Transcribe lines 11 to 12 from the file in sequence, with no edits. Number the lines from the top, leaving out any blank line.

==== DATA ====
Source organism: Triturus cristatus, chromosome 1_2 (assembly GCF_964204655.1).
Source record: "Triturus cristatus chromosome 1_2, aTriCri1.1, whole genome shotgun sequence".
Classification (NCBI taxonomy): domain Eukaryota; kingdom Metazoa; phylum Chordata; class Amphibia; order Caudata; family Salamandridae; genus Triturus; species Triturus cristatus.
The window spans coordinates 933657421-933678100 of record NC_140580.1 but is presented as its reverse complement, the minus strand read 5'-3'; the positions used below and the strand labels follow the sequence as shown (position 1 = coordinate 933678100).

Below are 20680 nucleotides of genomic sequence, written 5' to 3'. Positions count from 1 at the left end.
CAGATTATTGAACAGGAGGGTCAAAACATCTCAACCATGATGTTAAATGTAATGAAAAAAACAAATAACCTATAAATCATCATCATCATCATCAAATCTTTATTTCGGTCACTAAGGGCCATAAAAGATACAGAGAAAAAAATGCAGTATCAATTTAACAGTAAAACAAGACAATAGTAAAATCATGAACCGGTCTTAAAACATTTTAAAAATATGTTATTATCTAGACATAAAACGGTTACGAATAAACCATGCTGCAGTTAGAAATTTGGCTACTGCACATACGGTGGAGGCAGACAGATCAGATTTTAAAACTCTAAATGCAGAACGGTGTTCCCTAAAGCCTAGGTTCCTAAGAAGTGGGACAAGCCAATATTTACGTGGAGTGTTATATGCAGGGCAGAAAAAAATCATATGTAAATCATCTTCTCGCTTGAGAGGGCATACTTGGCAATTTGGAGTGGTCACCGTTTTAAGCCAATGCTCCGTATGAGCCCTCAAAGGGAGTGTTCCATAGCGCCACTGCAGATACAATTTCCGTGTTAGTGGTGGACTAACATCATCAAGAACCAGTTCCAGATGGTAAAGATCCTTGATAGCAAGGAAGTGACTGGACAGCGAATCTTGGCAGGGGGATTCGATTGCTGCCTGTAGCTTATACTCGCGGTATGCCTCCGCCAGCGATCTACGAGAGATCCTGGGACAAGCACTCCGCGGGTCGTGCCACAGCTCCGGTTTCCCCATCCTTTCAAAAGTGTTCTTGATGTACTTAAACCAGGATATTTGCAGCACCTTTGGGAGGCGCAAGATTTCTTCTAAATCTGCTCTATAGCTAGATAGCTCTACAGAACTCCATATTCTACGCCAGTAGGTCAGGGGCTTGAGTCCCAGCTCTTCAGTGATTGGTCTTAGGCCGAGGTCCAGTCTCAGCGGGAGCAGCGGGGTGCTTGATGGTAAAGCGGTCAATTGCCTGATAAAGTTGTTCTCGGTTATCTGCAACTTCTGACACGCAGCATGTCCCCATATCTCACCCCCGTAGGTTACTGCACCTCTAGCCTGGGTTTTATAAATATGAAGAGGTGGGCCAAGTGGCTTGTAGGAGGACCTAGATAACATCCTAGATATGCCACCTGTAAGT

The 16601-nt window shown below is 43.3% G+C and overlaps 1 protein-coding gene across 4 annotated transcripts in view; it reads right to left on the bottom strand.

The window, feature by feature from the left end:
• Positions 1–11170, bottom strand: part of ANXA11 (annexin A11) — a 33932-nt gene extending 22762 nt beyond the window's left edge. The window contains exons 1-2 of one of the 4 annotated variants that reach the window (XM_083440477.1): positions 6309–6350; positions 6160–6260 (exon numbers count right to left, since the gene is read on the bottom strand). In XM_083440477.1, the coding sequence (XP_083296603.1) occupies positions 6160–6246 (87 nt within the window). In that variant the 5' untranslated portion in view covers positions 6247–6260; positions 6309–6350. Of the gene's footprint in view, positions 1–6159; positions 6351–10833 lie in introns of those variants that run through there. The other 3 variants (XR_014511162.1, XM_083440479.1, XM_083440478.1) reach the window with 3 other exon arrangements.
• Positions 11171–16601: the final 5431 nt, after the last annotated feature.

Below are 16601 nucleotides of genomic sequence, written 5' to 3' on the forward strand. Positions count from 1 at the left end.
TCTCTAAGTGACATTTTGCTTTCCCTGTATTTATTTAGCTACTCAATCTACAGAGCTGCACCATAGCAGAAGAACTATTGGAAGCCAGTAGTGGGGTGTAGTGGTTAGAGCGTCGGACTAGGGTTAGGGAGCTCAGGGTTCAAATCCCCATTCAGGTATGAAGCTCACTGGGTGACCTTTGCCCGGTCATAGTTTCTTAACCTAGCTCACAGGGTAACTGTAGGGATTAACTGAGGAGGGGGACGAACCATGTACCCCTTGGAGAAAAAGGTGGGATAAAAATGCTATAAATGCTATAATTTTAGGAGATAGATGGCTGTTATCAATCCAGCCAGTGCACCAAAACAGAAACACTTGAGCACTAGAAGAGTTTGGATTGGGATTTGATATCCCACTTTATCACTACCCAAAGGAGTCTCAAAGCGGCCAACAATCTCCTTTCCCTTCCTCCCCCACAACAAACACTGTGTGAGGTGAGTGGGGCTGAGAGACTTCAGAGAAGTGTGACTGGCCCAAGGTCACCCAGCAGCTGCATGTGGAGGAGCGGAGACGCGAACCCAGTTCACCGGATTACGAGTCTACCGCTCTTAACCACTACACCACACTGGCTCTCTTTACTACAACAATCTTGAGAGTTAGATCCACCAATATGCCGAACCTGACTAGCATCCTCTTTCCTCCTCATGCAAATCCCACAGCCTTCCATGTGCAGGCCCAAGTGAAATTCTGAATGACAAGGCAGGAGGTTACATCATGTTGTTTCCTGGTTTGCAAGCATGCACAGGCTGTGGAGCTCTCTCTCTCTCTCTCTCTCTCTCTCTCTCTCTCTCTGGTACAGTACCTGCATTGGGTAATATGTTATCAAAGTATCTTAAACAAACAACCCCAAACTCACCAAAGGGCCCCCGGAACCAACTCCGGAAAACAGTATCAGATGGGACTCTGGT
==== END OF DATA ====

Below are 16601 nucleotides of genomic sequence, written 5' to 3' on the forward strand. Positions count from 1 at the left end.
TCTCTAAGTGACATTTTGCTTTCCCTGTATTTATTTAGCTACTCAATCTACAGAGCTGCACCATAGCAGAAGAACTATTGGAAGCCAGTAGTGGGGTGTAGTGGTTAGAGCGTCGGACTAGGGTTAGGGAGCTCAGGGTTCAAATCCCCATTCAGGTATGAAGCTCACTGGGTGACCTTTGCCCGGTCATAGTTTCTTAACCTAGCTCACAGGGTAACTGTAGGGATTAACTGAGGAGGGGGACGAACCATGTACCCCTTGGAGAAAAAGGTGGGATAAAAATGCTATAAATGCTATAATTTTAGGAGATAGATGGCTGTTATCAATCCAGCCAGTGCACCAAAACAGAAACACTTGAGCACTAGAAGAGTTTGGATTGGGATTTGATATCCCACTTTATCACTACCCAAAGGAGTCTCAAAGCGGCCAACAATCTCCTTTCCCTTCCTCCCCCACAACAAACACTGTGTGAGGTGAGTGGGGCTGAGAGACTTCAGAGAAGTGTGACTGGCCCAAGGTCACCCAGCAGCTGCATGTGGAGGAGCGGAGACGCGAACCCAGTTCACCGGATTACGAGTCTACCGCTCTTAACCACTACACCACACTGGCTCTCTTTACTACAACAATCTTGAGAGTTAGATCCACCAATATGCCGAACCTGACTAGCATCCTCTTTCCTCCTCATGCAAATCCCACAGCCTTCCATGTGCAGGCCCAAGTGAAATTCTGAATGACAAGGCAGGAGGTTACATCATGTTGTTTCCTGGTTTGCAAGCATGCACAGGCTGTGGAGCTCTCTCTCTCTCTCTCTCTCTCTCTCTCTCTCTCTCTGGTACAGTACCTGCATTGGGTAATATGTTATCAAAGTATCTTAAACAAACAACCCCAAACTCACCAAAGGGCCCCCGGAACCAACTCCGGAAAACAGTATCAGATGGGACTCTGGT